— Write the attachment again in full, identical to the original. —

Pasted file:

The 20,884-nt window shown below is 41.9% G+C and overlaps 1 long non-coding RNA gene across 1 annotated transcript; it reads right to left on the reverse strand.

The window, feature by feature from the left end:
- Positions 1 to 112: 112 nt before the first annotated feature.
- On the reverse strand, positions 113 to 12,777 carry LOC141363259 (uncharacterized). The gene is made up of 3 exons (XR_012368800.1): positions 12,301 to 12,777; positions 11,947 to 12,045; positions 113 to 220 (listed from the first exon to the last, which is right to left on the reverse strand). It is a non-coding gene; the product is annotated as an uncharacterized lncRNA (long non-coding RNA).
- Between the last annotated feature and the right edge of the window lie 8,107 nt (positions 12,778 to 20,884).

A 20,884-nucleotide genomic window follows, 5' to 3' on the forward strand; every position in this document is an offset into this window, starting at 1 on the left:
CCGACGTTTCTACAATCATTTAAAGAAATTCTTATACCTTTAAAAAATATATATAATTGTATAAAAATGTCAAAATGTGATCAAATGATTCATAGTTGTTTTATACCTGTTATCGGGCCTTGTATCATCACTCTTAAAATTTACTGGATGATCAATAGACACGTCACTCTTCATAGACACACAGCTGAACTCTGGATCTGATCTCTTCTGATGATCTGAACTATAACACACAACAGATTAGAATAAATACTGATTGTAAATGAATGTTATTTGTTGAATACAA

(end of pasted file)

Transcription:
The 20,884-nt window shown below is 41.9% G+C and overlaps 1 long non-coding RNA gene across 1 annotated transcript; it reads right to left on the reverse strand.

The window, feature by feature from the left end:
- Positions 1 to 112: 112 nt before the first annotated feature.
- On the reverse strand, positions 113 to 12,777 carry LOC141363259 (uncharacterized). The gene is made up of 3 exons (XR_012368800.1): positions 12,301 to 12,777; positions 11,947 to 12,045; positions 113 to 220 (listed from the first exon to the last, which is right to left on the reverse strand). It is a non-coding gene; the product is annotated as an uncharacterized lncRNA (long non-coding RNA).
- Between the last annotated feature and the right edge of the window lie 8,107 nt (positions 12,778 to 20,884).

A 20,884-nucleotide genomic window follows, 5' to 3' on the forward strand; every position in this document is an offset into this window, starting at 1 on the left:
CCGACGTTTCTACAATCATTTAAAGAAATTCTTATACCTTTAAAAAATATATATAATTGTATAAAAATGTCAAAATGTGATCAAATGATTCATAGTTGTTTTATACCTGTTATCGGGCCTTGTATCATCACTCTTAAAATTTACTGGATGATCAATAGACACGTCACTCTTCATAGACACACAGCTGAACTCTGGATCTGATCTCTTCTGATGATCTGAACTATAACACACAACAGATTAGAATAAATACTGATTGTAAATGAATGTTATTTGTTGAATACAA